|Bill Monroe's gravestie. He died in 1996.|
Bluegrass in the 1990s and Today
The third generation of bluegrass, which began in the 1990s, involves musicians such as Alison Krauss and Del McCoury. This generation further expanded on the second generation’s willingness to incorporate a variety of styles into bluegrass music.
“Today, people are getting more open minded,” The Infamous Stringdusters’ Andy Falco said. “People are more receptive to the experimentation and are okay with the different fusions and different styles and influences put into the music.”
Contemporary bluegrass bands like the Punch Brothers, Railroad Earth and Yonder Mountain String Band continue to draw large audiences all over America and blend their own aesthetic sensibilities with the roots of bluegrass music. There are even bluegrass festivals hosted by popular acts such as Yonder Mountain’s Harvest Moon Festival in Arkansas and DelFest hosted by Del McCoury in Maryland.
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Krauss has won 27 Grammy awards, the most for a female and second most all time, has helped promote the genre with her popular albums as well as with her work in popular films such as “Cold Mountain” and “Oh Brother, Where Art Thou?”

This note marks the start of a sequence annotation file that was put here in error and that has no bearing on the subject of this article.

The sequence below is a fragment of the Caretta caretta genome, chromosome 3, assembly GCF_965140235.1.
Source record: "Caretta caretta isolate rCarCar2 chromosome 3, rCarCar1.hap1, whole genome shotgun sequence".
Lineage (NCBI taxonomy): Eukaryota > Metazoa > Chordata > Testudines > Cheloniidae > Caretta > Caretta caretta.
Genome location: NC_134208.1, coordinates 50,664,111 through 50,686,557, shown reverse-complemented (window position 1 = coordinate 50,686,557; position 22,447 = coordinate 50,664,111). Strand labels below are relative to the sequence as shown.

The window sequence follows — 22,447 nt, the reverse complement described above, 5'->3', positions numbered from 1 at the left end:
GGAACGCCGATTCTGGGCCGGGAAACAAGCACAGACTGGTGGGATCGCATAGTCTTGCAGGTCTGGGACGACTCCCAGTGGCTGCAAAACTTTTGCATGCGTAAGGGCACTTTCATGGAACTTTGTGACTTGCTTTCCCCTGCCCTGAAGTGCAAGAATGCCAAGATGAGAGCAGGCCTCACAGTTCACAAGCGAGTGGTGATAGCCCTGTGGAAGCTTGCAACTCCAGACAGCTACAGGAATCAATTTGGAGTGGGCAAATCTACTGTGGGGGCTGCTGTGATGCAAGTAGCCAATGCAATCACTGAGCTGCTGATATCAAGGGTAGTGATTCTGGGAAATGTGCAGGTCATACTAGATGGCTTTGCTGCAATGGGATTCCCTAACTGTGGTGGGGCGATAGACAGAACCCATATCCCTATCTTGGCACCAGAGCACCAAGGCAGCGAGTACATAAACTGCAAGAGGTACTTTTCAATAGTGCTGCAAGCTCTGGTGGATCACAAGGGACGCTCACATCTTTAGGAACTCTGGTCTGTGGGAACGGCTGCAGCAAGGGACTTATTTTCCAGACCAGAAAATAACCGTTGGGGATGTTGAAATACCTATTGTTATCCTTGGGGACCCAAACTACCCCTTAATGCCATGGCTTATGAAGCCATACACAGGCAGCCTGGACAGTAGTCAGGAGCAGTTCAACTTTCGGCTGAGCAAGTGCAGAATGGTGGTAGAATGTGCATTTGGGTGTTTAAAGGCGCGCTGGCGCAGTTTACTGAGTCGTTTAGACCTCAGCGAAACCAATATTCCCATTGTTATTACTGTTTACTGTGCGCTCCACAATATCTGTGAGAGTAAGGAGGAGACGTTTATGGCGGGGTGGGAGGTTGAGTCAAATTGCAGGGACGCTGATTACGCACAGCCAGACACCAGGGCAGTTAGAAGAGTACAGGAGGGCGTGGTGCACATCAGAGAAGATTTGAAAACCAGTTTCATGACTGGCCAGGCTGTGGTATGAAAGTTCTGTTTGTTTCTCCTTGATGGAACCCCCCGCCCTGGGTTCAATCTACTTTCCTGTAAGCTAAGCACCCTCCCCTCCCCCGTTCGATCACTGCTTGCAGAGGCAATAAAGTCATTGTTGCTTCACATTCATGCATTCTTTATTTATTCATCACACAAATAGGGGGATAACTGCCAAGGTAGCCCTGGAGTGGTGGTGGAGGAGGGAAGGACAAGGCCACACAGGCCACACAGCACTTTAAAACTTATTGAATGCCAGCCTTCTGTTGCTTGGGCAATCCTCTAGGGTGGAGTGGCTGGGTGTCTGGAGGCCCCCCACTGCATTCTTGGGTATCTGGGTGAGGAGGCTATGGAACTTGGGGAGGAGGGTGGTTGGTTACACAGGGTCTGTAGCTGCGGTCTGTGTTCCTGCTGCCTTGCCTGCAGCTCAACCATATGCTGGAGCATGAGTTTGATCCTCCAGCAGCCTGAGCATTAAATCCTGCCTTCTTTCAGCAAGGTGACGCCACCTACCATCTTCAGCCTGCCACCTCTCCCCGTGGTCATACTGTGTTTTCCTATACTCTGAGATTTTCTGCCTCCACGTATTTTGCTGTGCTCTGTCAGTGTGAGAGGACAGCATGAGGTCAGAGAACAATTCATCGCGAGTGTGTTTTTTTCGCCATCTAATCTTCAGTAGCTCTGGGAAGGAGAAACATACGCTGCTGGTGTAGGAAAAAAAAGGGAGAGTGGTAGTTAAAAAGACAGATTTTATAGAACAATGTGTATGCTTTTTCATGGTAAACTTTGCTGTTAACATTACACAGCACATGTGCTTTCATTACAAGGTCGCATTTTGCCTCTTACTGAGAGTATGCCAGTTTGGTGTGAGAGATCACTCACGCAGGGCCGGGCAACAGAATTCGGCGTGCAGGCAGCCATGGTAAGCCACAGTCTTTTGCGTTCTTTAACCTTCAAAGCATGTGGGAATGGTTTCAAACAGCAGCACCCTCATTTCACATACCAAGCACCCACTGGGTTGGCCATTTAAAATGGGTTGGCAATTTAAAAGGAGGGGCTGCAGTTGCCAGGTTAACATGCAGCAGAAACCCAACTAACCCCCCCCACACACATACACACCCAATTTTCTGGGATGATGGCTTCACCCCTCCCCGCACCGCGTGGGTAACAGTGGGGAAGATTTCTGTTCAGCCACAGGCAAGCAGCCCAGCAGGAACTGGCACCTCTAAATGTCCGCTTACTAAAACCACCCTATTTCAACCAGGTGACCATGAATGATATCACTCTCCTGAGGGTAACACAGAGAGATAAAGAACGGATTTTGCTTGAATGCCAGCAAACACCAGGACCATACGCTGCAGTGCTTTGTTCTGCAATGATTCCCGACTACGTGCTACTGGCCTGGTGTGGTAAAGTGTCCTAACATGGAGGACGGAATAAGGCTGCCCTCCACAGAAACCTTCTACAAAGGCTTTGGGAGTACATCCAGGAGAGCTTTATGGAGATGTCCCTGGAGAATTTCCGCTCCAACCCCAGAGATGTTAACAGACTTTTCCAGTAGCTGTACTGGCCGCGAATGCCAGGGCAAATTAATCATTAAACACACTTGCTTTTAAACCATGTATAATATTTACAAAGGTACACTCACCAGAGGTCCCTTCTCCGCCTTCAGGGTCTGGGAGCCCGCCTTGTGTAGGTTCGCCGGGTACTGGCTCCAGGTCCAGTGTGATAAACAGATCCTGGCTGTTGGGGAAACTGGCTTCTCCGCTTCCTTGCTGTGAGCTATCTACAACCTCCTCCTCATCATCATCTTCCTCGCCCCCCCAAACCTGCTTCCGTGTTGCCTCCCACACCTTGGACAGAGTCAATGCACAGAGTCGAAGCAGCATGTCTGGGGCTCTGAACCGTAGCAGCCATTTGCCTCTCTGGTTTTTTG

|The Infamous Stringdusters at DelFest 2008|
Today there are also over 200 organizations around the country whose purpose is to promote bluegrass music in America. Having an established system for promoting the music and culture has helped bluegrass musicians and fans alike to connect with the music and with one another. While this kind of network exists for classical and jazz music, it is something that separates bluegrass from the contemporary genres of country and rock.
Bluegrass Beyond America
In addition to having a vibrant bluegrass scene in America, bluegrass has also spread to other countries.
“When [other countries] began to get exposed to the broader world culture, they adopted in many cases some similarities in instrumentation and styles of bluegrass and made it their own particular sound in their own particular region,” Hays explained.
The Czech Republic, Brazil, Japan and Australia are just a few of the countries that boast active bluegrass scenes of their own.
“In Japan, as an example, the influence of the music came right after World War II,” Hays added. “You have Americans there after the war still playing the music and influencing people there and some people got attached to it. The people in Japan took to it so the seed was planted.”
|Alison Krauss in 2007|
The Future of Bluegrass
Bluegrass’ ability to stay relevant throughout its over 75-year history is due to many components of the music itself and the culture surrounding it.
“[Bluegrass] has endured because with every generation, there’s been a new group of people that have come along that have given it their own artistic interpretation,” Hays said.
“Its just a fun music, it feels good, and it puts smiles on people’s faces,” Falco said.
And with grandchildren playing songs with their elders in the spirit of the music, bluegrass shows little signs of slowing down.
“Its a music that has a lot of integrity to it,” Falco said proudly. “It’s not out there just kind of being mass produced for a fad."